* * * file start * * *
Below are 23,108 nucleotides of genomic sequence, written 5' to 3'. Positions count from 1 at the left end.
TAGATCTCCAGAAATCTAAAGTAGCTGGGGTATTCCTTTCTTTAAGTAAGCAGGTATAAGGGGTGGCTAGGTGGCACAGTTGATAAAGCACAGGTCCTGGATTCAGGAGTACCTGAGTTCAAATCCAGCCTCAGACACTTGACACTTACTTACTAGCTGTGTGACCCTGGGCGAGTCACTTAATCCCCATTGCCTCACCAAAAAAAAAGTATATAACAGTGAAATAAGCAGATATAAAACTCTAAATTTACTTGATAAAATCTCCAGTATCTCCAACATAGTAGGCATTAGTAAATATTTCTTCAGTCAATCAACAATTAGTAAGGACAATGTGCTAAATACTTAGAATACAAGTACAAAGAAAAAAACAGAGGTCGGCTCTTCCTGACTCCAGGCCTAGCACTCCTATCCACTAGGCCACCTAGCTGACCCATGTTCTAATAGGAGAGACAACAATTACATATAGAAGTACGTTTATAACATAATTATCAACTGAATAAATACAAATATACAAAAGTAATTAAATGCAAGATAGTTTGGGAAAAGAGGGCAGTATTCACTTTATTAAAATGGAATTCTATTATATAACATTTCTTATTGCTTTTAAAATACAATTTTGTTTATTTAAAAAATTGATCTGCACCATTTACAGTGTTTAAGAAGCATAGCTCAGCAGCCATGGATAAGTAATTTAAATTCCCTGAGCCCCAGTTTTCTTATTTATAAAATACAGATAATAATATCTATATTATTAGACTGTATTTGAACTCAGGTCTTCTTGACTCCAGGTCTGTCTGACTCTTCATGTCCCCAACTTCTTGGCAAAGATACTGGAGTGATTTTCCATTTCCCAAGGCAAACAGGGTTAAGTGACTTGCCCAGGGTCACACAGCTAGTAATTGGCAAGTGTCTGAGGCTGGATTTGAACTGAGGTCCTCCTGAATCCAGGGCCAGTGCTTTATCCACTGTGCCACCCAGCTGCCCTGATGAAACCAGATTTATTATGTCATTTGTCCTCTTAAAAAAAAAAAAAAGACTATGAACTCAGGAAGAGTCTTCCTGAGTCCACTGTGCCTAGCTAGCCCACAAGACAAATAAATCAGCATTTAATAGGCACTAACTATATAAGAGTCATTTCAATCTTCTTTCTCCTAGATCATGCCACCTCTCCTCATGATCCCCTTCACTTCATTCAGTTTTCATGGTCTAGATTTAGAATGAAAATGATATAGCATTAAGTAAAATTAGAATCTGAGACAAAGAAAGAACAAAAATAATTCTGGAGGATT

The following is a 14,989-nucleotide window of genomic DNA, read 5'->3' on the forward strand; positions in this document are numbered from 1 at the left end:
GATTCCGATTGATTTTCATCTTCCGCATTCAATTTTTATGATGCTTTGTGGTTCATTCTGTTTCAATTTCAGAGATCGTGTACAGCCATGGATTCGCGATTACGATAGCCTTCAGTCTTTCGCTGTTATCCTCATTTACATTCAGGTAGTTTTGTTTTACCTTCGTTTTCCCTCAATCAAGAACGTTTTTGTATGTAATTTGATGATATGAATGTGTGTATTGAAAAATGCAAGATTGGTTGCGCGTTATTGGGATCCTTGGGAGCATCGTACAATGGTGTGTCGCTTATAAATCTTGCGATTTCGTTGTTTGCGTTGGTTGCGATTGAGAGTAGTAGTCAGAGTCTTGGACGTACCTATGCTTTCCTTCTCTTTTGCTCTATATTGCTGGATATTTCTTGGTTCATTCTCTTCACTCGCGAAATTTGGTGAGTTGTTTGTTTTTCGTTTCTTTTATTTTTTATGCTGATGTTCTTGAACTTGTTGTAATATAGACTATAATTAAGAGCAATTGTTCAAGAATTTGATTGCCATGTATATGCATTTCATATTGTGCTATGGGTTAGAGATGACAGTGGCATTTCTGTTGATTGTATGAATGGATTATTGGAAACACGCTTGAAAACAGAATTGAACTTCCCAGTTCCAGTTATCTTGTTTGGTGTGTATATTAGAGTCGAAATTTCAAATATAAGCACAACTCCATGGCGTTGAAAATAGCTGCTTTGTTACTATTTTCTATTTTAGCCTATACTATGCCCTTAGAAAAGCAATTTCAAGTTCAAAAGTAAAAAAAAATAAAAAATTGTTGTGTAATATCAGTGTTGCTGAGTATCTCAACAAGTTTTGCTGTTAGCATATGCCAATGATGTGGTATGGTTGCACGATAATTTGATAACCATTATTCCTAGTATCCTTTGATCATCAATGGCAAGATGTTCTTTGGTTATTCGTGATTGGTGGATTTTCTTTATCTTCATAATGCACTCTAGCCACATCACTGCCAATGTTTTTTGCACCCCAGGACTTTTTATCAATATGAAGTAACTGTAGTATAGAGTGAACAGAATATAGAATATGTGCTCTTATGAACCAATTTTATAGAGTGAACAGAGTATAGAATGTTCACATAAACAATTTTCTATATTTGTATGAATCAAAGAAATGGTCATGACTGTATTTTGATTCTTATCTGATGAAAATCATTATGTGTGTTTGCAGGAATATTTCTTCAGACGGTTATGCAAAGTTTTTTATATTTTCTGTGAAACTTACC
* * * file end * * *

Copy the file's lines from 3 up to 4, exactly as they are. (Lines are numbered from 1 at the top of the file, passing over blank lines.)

The following is a 14,989-nucleotide window of genomic DNA, read 5'->3' on the forward strand; positions in this document are numbered from 1 at the left end:
GATTCCGATTGATTTTCATCTTCCGCATTCAATTTTTATGATGCTTTGTGGTTCATTCTGTTTCAATTTCAGAGATCGTGTACAGCCATGGATTCGCGATTACGATAGCCTTCAGTCTTTCGCTGTTATCCTCATTTACATTCAGGTAGTTTTGTTTTACCTTCGTTTTCCCTCAATCAAGAACGTTTTTGTATGTAATTTGATGATATGAATGTGTGTATTGAAAAATGCAAGATTGGTTGCGCGTTATTGGGATCCTTGGGAGCATCGTACAATGGTGTGTCGCTTATAAATCTTGCGATTTCGTTGTTTGCGTTGGTTGCGATTGAGAGTAGTAGTCAGAGTCTTGGACGTACCTATGCTTTCCTTCTCTTTTGCTCTATATTGCTGGATATTTCTTGGTTCATTCTCTTCACTCGCGAAATTTGGTGAGTTGTTTGTTTTTCGTTTCTTTTATTTTTTATGCTGATGTTCTTGAACTTGTTGTAATATAGACTATAATTAAGAGCAATTGTTCAAGAATTTGATTGCCATGTATATGCATTTCATATTGTGCTATGGGTTAGAGATGACAGTGGCATTTCTGTTGATTGTATGAATGGATTATTGGAAACACGCTTGAAAACAGAATTGAACTTCCCAGTTCCAGTTATCTTGTTTGGTGTGTATATTAGAGTCGAAATTTCAAATATAAGCACAACTCCATGGCGTTGAAAATAGCTGCTTTGTTACTATTTTCTATTTTAGCCTATACTATGCCCTTAGAAAAGCAATTTCAAGTTCAAAAGTAAAAAAAAATAAAAAATTGTTGTGTAATATCAGTGTTGCTGAGTATCTCAACAAGTTTTGCTGTTAGCATATGCCAATGATGTGGTATGGTTGCACGATAATTTGATAACCATTATTCCTAGTATCCTTTGATCATCAATGGCAAGATGTTCTTTGGTTATTCGTGATTGGTGGATTTTCTTTATCTTCATAATGCACTCTAGCCACATCACTGCCAATGTTTTTTGCACCCCAGGACTTTTTATCAATATGAAGTAACTGTAGTATAGAGTGAACAGAATATAGAATATGTGCTCTTATGAACCAATTTTATAGAGTGAACAGAGTATAGAATGTTCACATAAACAATTTTCTATATTTGTATGAATCAAAGAAATGGTCATGACTGTATTTTGATTCTTATCTGATGAAAATCATTATGTGTGTTTGCAGGAATATTTCTTCAGACGGTTATGCAAAGTTTTTTATATTTTCTGTGAAACTTACC